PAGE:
There's no stodginess to it, either. Kristoffer Tabori and Alastair Duncan infuse Baskerville and Mortimer with youthful energy and charm. There is an instant and believable attraction between Henry and Fiona Gillies's Beryl; impressive in most cases, but doubly so in the mystery/thriller genre, where we are naturally on guard for such things to be a precursor to seduction and betrayal. Faulkner, Pickup, McHale and others all give fine performances; any could be ally or enemy until Holmes untangles the puzzle.

Brett and Hardwicke are their usual fine selves here. As in The Sign of Four, the opening interview at Baker Street gives a hint at how their characters will be explored here: Holmes comments that Watson has a talent for bringing forth genius in others, and this is a story that focuses on them as partners. Most obviously, there's Watson remaining on the lookout while Holmes chases his theories down, but it's also clear that Holmes would have trouble functioning without Watson. Hardwicke does a fine job of making Watson a character where most of us feel we could step into his place, but also being unusually kind and firm. Brett captures how Holmes often wields great genius with the tact and care of a precocious child; together, the pair banter like the original buddy picture characters while Watson holds back Holmes's worst.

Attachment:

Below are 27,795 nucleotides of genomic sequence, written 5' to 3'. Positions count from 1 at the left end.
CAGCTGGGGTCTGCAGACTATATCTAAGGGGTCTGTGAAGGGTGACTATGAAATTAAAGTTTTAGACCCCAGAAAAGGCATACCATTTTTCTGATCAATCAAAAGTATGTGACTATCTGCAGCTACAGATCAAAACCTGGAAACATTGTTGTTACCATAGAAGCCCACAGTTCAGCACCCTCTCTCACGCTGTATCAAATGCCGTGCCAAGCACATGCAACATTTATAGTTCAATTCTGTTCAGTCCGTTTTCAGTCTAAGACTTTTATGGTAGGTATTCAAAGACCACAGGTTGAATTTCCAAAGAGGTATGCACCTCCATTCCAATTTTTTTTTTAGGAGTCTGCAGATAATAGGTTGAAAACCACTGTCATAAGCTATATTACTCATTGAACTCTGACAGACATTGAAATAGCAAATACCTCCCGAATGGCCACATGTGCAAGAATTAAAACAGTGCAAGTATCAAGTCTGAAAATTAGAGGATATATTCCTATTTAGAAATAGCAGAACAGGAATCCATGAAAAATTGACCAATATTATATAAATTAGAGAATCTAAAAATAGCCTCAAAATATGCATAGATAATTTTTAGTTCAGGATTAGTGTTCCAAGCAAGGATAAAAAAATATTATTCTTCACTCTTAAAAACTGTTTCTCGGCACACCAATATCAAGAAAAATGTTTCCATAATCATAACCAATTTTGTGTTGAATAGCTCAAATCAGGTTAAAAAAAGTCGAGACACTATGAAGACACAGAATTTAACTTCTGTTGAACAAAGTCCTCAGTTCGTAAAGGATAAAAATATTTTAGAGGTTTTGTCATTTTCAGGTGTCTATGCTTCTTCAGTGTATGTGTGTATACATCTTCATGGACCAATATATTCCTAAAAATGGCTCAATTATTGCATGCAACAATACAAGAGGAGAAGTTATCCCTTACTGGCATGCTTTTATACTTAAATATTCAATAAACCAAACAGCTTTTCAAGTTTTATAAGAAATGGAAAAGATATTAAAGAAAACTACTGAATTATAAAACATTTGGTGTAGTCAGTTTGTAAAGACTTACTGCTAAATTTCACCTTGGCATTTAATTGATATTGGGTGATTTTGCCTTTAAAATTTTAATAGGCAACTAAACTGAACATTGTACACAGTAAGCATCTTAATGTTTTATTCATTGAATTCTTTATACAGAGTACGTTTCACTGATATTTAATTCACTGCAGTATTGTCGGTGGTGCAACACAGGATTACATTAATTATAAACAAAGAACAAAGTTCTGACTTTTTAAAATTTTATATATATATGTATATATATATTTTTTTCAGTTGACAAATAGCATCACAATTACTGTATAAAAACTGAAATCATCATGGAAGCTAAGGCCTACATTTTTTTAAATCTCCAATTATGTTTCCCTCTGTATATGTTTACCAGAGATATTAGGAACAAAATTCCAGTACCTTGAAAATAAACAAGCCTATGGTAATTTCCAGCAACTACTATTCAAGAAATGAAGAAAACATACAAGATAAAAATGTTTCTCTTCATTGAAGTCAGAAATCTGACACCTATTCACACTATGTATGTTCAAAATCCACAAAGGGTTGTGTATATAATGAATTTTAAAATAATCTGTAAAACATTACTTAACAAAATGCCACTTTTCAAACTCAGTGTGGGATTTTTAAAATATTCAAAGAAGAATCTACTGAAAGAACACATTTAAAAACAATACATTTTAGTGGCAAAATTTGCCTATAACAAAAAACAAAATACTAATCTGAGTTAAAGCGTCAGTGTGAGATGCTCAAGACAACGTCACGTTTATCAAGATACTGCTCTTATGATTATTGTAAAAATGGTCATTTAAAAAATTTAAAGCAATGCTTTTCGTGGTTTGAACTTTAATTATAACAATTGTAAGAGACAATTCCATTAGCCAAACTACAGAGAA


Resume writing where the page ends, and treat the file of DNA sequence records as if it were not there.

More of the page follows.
(Anyone who wants to make jokes about the nature of their partnership... Well, go ahead. There's definitely a lot of scenes that you could read something into, although "Holmes is eccentric and Watson is patient" is the easier explanation.)

Bowen's teleplay, in addition to giving Mills the material he needs to make a fine horror mystery, is packed tight, sometimes a little too much so - it retains subplots and details that many other adaptations jettison for time and flow, and sometimes skims past elements that may seem important. Still, it does the job well - Brett and Hardwicke never say anything that doesn't sound like it might come out of their characters' moths, and even if we're not given enough information to solve the mystery independently, we see enough of the process that we don't feel cheated.

There may someday be a better version of "Hound of the Baskervilles" made - or there may be one already in existence. After all, scant few have likely seen all of the over a dozen times it has been filmed. So I can't be quite sure that this is the best version of the most famous Sherlock story of all - but I bet it will at least be near the top for a long time to come.

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originally posted: 12/17/09 10:49:03
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User Comments

9/20/15 Danielsan Fans of Sir Arthur Conan Doyle's books will love this adaption.Jeremy Brett is fantastic. 5 stars